Featured Hands-On illustrated Jaeger-LeCoultre Watch talk

Hands-On: Jaeger-LeCoultre Reverso Classic REF. 3858520 (VIDEO)
A Time Tested Classic

Today we have a look at one of my all time favourite watches, The JLC Reverso. Such a a classic. Spoiler alert – I really, really really like this watch. Let’s have a closer look together why that is. The version we are looking at today is the Reverso Classic Large Small Seconds. Everything you need to know, and more, in our latest hands-on video right here:

Let’s have a quick look at the essential specifications of this watch. The rectangular shaped stainless steel case is 45.6mm long and 27.4 wide. The thickness is around 9mm and the lug width is 20mm. The calibre powering this watch is the manual winding  calibre 822/2. A total of 108 parts make up this movement which has a thickness of approximately 3mm. The movement hums along at 21600 vibrations per hour. With its single barrelBarrel The barrel is a cylindrical container that holds the mainspring. The barrel is connected to the winding mechanism. The winding mechanism rotates the barrel, which in turn winds the mainspring. [Learn More] it has a modest 42 hour power reserveRéserve de marche Also known as Power Reserve. A watch's power reserve refers to the amount of time a mechanical watch can run without being wound. The power reserve of a mechanical watch can vary depending on the size of the mainspring, the efficiency of the gear train, and the rate at which the mainspring releases energy. If a watch has a Power Reserve 'complication' it simply means that the status of the power reserve can be seen on the watch itself (either on the dial or movement side of the watch). [Learn More]

The dial is silvered grey and features an elaborate guilloché finishing combined with vertical brushing and black transferred numerals. The heat blued hands add a splash of color to the silver dial. This is a time only watch with small seconds at 6 o clock. 

I have been wanting to get a Reverso for as long as I can remember. It took me a while to make up my mind, but here we are. The Reverso Classic in Large. As you might know, there are quite a few variations of the Reverso available right now and as such there is plenty of choice available. This made choosing the right one (for me) that more difficult. In the end I went with this one, no Duo Face, no special complications, but a good old Reverso with a time only dial and a plain case-back. 

The dial feels like several dials in one. First, you can see it has a center which features gorgeous guilloché, a barleycorn pattern in straight lines. The small seconds dial sits a little bit recessed and has its own distinct look. Moving to the  outside of the dial you find a brushed surface and the black transferred numbers. On the outer edge of the dial, you can see further intricate decorations. Thanks to this design and the different textures, the dial really springs to life in daylight.

One detail perhaps is the branding on the dial. On the video and in pictures here you can see Jaeger-LeCoultre quite proudly mentioned, however in reality you can barely read this text. If you want the outside world to know the brand of the watch you are wearing, this is really not the watch for you since nobody can actually read the text.

Now then, the case from which the Reverso takes its name. It is a rectangular case shape which  can be a rather polarizing case shape. Firstly, because the dimensions on paper don’t make any sense if you compare these to the dimensions of a round watch. In addition, well, most of us are just not used to wearing rectangular shaped watches. The vast majority of mechanical watches are not rectangular. And that is specifically what I like about it as well, I have more than enough traditionally shaped watches, but not a single one shaped like this.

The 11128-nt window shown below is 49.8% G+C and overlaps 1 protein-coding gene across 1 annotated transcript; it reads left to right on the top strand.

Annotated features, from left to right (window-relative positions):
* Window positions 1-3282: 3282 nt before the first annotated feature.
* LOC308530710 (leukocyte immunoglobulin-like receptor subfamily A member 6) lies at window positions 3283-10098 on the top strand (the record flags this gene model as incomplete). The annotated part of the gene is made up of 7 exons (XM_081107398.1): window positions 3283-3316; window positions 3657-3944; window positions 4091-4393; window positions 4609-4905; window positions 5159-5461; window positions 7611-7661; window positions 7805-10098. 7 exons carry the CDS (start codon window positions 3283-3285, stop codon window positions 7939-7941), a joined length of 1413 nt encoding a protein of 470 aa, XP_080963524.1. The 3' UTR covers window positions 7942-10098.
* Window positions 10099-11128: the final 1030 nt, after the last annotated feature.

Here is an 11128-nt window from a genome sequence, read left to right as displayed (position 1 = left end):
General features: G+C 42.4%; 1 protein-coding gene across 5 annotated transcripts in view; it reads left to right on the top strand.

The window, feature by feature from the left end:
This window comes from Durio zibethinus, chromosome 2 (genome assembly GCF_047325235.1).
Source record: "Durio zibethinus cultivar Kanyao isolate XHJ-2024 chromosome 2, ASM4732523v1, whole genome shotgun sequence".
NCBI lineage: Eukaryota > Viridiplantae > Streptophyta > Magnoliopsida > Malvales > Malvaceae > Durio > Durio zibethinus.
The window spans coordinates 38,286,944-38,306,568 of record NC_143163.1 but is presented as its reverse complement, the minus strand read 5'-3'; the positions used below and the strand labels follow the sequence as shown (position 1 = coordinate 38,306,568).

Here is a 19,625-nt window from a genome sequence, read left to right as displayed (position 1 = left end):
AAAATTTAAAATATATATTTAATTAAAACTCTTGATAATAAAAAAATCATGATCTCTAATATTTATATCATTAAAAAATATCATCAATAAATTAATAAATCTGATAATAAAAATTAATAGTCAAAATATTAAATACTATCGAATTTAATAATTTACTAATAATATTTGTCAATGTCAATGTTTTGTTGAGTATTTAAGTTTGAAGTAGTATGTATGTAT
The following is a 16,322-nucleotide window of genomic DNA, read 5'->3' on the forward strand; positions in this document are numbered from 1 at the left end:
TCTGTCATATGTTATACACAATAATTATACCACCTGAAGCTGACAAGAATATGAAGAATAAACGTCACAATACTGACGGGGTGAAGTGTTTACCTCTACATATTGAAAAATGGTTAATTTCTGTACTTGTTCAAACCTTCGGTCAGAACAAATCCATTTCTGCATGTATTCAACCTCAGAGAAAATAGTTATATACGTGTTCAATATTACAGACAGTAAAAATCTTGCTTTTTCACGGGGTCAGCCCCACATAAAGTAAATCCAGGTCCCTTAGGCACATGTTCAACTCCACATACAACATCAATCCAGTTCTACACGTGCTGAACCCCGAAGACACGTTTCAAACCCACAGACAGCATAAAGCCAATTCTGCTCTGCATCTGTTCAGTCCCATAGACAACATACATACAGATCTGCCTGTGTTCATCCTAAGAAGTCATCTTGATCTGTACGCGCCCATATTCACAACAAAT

The case in itself here, is of course very special as well. Firstly, notice  those decorative fluted lines, known as gadroons. The case doesn’t just look good of course, it also has this very peculiar mechanism which allows you to reverse the dial. In this case it reveals a solid back on which you can then have a custom decoration added if you wish.

It goes without saying that it takes quite a bit longer to put together this case and assemble it with the carriage when comparing it to the assembly of a regular round case. Little known fact, when a Reverso is made the carriage and case never leave each other’s side once put together during the manufacturing process. It is a surprisingly manual process as well actually. 

On the wrist, it feels super light and it will fit under any cuff you throw at it. It is a classic themed watch but I have to say it is much more versatile than I had initially thought. I expected to wear this mostly with a suit or jacket, but find myself wearing it pretty much all the time in normal daily life. It works with a simple polo shirt, all the way up to more formal attire.

While the name of this watch says Large, this is in fact the smallest ‘Large’ Reverso in the catalogue. This watch wears quite a bit smaller than pretty much any other mechanical watch I have so I would certainly suggest that you try these out before you buy. You can then pick the size that works best for you. Keep in mind that most of the current Reverso’s with complications are either larger or thicker than this Classic one. In addition, JLC currently puts this Reverso in the men’s category, which I think is a little bit old-fashioned. This watch would certainly work for men and women alike. 

If there is any doubt left, yes, I am a massive fan of the Reverso. If budget was no concern, I would have a few other variations and complications as well since I really like these a lot. However, wanting to pick just the one – I went with this one and haven’t looked back since. 

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